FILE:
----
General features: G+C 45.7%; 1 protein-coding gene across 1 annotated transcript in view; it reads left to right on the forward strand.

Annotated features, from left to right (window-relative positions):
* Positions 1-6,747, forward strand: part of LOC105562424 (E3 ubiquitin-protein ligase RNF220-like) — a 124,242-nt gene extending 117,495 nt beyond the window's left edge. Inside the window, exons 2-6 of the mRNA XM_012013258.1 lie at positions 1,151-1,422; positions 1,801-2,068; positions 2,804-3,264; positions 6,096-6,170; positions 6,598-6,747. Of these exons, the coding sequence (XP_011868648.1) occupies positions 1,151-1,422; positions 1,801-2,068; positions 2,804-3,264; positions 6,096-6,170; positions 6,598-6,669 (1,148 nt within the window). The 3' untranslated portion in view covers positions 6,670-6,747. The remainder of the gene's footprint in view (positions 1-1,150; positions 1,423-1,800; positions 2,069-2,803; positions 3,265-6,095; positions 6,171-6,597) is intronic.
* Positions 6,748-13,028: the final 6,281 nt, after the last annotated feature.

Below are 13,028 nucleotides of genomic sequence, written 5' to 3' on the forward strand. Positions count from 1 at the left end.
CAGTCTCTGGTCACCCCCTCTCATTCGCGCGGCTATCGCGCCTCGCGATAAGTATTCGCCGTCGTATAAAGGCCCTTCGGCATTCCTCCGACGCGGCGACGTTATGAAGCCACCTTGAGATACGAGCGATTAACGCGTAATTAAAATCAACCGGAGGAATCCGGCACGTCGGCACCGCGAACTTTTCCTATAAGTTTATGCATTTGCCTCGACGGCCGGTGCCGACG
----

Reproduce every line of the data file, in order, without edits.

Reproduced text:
General features: G+C 45.7%; 1 protein-coding gene across 1 annotated transcript in view; it reads left to right on the forward strand.

Annotated features, from left to right (window-relative positions):
* Positions 1-6,747, forward strand: part of LOC105562424 (E3 ubiquitin-protein ligase RNF220-like) — a 124,242-nt gene extending 117,495 nt beyond the window's left edge. Inside the window, exons 2-6 of the mRNA XM_012013258.1 lie at positions 1,151-1,422; positions 1,801-2,068; positions 2,804-3,264; positions 6,096-6,170; positions 6,598-6,747. Of these exons, the coding sequence (XP_011868648.1) occupies positions 1,151-1,422; positions 1,801-2,068; positions 2,804-3,264; positions 6,096-6,170; positions 6,598-6,669 (1,148 nt within the window). The 3' untranslated portion in view covers positions 6,670-6,747. The remainder of the gene's footprint in view (positions 1-1,150; positions 1,423-1,800; positions 2,069-2,803; positions 3,265-6,095; positions 6,171-6,597) is intronic.
* Positions 6,748-13,028: the final 6,281 nt, after the last annotated feature.

Below are 13,028 nucleotides of genomic sequence, written 5' to 3' on the forward strand. Positions count from 1 at the left end.
CAGTCTCTGGTCACCCCCTCTCATTCGCGCGGCTATCGCGCCTCGCGATAAGTATTCGCCGTCGTATAAAGGCCCTTCGGCATTCCTCCGACGCGGCGACGTTATGAAGCCACCTTGAGATACGAGCGATTAACGCGTAATTAAAATCAACCGGAGGAATCCGGCACGTCGGCACCGCGAACTTTTCCTATAAGTTTATGCATTTGCCTCGACGGCCGGTGCCGACG